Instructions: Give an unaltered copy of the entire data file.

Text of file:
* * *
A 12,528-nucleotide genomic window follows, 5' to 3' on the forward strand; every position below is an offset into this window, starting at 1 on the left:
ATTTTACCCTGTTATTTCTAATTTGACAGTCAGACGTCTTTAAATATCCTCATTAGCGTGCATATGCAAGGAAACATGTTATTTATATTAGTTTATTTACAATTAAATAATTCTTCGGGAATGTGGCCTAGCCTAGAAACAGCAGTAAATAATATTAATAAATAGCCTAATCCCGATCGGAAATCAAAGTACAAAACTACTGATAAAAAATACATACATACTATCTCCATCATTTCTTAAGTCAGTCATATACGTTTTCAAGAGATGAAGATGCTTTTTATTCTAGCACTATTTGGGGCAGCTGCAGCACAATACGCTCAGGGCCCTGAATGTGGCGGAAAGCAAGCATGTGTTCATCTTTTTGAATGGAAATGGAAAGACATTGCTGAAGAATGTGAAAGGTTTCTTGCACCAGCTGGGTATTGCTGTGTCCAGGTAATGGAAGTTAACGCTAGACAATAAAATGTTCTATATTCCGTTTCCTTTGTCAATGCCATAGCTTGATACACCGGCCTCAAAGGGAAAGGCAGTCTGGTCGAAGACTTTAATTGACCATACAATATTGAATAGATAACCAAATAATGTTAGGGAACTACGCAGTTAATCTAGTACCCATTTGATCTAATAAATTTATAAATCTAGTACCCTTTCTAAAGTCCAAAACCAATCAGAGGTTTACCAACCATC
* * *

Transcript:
A 12,528-nucleotide genomic window follows, 5' to 3' on the forward strand; every position below is an offset into this window, starting at 1 on the left:
ATTTTACCCTGTTATTTCTAATTTGACAGTCAGACGTCTTTAAATATCCTCATTAGCGTGCATATGCAAGGAAACATGTTATTTATATTAGTTTATTTACAATTAAATAATTCTTCGGGAATGTGGCCTAGCCTAGAAACAGCAGTAAATAATATTAATAAATAGCCTAATCCCGATCGGAAATCAAAGTACAAAACTACTGATAAAAAATACATACATACTATCTCCATCATTTCTTAAGTCAGTCATATACGTTTTCAAGAGATGAAGATGCTTTTTATTCTAGCACTATTTGGGGCAGCTGCAGCACAATACGCTCAGGGCCCTGAATGTGGCGGAAAGCAAGCATGTGTTCATCTTTTTGAATGGAAATGGAAAGACATTGCTGAAGAATGTGAAAGGTTTCTTGCACCAGCTGGGTATTGCTGTGTCCAGGTAATGGAAGTTAACGCTAGACAATAAAATGTTCTATATTCCGTTTCCTTTGTCAATGCCATAGCTTGATACACCGGCCTCAAAGGGAAAGGCAGTCTGGTCGAAGACTTTAATTGACCATACAATATTGAATAGATAACCAAATAATGTTAGGGAACTACGCAGTTAATCTAGTACCCATTTGATCTAATAAATTTATAAATCTAGTACCCTTTCTAAAGTCCAAAACCAATCAGAGGTTTACCAACCATC